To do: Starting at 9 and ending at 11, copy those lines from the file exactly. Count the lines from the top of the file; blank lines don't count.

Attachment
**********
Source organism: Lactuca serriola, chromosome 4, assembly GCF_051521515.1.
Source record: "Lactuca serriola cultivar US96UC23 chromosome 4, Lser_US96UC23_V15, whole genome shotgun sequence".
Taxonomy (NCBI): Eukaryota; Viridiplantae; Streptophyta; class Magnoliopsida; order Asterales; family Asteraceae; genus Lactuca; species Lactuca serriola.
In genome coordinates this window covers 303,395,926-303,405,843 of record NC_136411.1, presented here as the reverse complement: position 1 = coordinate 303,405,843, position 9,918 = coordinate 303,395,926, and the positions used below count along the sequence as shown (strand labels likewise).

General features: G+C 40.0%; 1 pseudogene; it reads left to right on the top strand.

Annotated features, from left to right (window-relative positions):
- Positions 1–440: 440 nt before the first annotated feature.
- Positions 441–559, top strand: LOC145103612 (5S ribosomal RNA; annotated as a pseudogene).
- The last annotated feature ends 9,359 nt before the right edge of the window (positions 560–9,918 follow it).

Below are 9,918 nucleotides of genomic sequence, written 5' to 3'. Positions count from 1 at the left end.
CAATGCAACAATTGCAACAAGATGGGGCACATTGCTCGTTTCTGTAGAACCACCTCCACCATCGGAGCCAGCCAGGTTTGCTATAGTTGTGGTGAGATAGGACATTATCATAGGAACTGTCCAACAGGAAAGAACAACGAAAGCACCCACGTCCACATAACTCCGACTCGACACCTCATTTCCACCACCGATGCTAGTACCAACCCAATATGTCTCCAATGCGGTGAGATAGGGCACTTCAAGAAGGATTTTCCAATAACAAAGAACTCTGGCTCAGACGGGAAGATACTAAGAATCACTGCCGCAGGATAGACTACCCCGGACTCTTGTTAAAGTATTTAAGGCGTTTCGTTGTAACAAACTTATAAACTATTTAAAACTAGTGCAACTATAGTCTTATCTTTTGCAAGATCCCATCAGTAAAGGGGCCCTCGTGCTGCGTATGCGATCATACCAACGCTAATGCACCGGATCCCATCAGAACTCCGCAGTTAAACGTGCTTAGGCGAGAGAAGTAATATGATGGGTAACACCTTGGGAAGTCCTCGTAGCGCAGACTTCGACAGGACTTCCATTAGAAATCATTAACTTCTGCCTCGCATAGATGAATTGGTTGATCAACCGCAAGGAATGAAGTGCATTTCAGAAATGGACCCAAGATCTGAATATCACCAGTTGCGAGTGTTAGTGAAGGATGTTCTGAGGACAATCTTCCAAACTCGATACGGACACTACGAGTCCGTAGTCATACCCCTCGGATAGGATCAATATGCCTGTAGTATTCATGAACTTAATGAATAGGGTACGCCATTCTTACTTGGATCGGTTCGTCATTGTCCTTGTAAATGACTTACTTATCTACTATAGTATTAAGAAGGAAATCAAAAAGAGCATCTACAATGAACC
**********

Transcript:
- The last annotated feature ends 9,359 nt before the right edge of the window (positions 560–9,918 follow it).

Below are 9,918 nucleotides of genomic sequence, written 5' to 3'. Positions count from 1 at the left end.
CAATGCAACAATTGCAACAAGATGGGGCACATTGCTCGTTTCTGTAGAACCACCTCCACCATCGGAGCCAGCCAGGTTTGCTATAGTTGTGGTGAGATAGGACATTATCATAGGAACTGTCCAACAGGAAAGAACAACGAAAGCACCCACGTCCACATAACTCCGACTCGACACCTCATTTCCACCACCGATGCTAGTACCAACCCAATATGTCTCCAATGCGGTGAGATAGGGCACTTCAAGAAGGATTTTCCAATAACAAAGAACTCTGGCTCAGACGGGAAGATACTAAGAATCACTGCCGCAGGATAGACTACCCCGGACTCTTGTTAAAGTATTTAAGGCGTTTCGTTGTAACAAACTTATAAACTATTTAAAACTAGTGCAACTATAGTCTTATCTTTTGCAAGATCCCATCAGTAAAGGGGCCCTCGTGCTGCGTATGCGATCATACCAACGCTAATGCACCGGATCCCATCAGAACTCCGCAGTTAAACGTGCTTAGGCGAGAGAAGTAATATGATGGGTAACACCTTGGGAAGTCCTCGTAGCGCAGACTTCGACAGGACTTCCATTAGAAATCATTAACTTCTGCCTCGCATAGATGAATTGGTTGATCAACCGCAAGGAATGAAGTGCATTTCAGAAATGGACCCAAGATCTGAATATCACCAGTTGCGAGTGTTAGTGAAGGATGTTCTGAGGACAATCTTCCAAACTCGATACGGACACTACGAGTCCGTAGTCATACCCCTCGGATAGGATCAATATGCCTGTAGTATTCATGAACTTAATGAATAGGGTACGCCATTCTTACTTGGATCGGTTCGTCATTGTCCTTGTAAATGACTTACTTATCTACTATAGTATTAAGAAGGAAATCAAAAAGAGCATCTACAATGAACC